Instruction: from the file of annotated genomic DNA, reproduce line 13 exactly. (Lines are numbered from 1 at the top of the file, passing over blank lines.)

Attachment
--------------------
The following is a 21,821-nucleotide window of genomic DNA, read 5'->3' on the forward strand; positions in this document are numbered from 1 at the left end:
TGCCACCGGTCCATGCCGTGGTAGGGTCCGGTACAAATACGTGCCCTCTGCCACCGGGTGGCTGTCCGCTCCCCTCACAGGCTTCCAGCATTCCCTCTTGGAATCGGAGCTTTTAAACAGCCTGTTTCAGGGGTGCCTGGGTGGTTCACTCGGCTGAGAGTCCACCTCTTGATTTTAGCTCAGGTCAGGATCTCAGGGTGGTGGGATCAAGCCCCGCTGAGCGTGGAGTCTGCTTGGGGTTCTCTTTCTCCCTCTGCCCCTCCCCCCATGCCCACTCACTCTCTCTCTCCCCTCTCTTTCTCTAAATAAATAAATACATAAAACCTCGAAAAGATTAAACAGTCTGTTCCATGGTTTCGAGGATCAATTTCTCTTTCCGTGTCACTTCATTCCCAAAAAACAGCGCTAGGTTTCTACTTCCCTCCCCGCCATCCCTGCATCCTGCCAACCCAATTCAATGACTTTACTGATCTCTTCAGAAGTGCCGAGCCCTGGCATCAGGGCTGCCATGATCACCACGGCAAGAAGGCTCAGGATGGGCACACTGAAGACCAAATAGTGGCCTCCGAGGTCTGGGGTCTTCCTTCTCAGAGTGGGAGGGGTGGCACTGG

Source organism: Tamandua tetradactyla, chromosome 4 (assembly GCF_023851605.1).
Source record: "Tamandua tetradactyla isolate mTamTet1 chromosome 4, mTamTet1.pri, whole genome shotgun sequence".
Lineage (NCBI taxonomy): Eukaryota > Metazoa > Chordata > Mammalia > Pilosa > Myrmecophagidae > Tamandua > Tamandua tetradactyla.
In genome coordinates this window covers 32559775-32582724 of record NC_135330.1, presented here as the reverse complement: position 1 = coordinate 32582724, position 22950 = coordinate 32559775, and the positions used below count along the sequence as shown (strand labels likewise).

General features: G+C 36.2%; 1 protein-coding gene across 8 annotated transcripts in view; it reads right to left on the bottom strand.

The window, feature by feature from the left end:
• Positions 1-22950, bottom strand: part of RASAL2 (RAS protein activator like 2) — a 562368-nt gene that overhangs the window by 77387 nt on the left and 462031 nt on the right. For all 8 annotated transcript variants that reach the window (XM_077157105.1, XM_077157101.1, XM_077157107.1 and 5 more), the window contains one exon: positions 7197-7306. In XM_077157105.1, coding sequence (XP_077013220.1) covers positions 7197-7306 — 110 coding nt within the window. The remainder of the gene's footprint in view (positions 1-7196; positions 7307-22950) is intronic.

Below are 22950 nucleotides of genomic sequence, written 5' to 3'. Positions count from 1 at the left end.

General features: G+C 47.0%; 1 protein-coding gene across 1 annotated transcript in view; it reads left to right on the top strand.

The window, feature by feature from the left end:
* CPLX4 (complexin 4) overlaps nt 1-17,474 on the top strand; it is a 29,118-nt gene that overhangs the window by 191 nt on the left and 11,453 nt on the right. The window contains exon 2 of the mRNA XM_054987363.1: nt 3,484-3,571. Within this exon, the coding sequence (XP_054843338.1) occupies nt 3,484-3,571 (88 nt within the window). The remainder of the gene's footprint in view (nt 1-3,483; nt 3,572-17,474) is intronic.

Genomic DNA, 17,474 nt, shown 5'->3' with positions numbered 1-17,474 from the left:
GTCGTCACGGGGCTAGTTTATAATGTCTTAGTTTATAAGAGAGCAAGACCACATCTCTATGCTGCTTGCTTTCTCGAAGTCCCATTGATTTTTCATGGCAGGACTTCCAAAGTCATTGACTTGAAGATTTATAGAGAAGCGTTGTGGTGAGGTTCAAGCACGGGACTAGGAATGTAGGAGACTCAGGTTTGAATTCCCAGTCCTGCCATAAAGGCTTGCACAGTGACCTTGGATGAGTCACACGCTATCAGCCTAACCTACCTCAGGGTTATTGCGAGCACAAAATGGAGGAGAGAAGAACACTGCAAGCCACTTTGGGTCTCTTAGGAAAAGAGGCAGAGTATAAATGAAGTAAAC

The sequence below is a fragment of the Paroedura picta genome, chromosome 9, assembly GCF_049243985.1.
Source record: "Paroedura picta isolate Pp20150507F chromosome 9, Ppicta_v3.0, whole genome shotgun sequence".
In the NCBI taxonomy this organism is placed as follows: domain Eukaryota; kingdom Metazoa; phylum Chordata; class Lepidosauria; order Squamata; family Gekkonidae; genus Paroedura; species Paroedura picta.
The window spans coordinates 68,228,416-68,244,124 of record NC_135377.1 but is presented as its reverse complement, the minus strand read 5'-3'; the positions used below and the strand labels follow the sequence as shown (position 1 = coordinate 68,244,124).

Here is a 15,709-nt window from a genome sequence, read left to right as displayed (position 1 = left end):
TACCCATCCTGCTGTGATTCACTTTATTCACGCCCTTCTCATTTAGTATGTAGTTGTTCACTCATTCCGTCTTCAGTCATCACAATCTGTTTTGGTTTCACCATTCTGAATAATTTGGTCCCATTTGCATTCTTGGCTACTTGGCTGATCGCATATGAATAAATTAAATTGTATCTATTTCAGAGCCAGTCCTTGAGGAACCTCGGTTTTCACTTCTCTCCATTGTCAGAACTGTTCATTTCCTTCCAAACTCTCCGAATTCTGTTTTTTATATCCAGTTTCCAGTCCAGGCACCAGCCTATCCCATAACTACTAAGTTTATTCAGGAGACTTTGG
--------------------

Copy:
* CPLX4 (complexin 4) overlaps nt 1-17,474 on the top strand; it is a 29,118-nt gene that overhangs the window by 191 nt on the left and 11,453 nt on the right. The window contains exon 2 of the mRNA XM_054987363.1: nt 3,484-3,571. Within this exon, the coding sequence (XP_054843338.1) occupies nt 3,484-3,571 (88 nt within the window). The remainder of the gene's footprint in view (nt 1-3,483; nt 3,572-17,474) is intronic.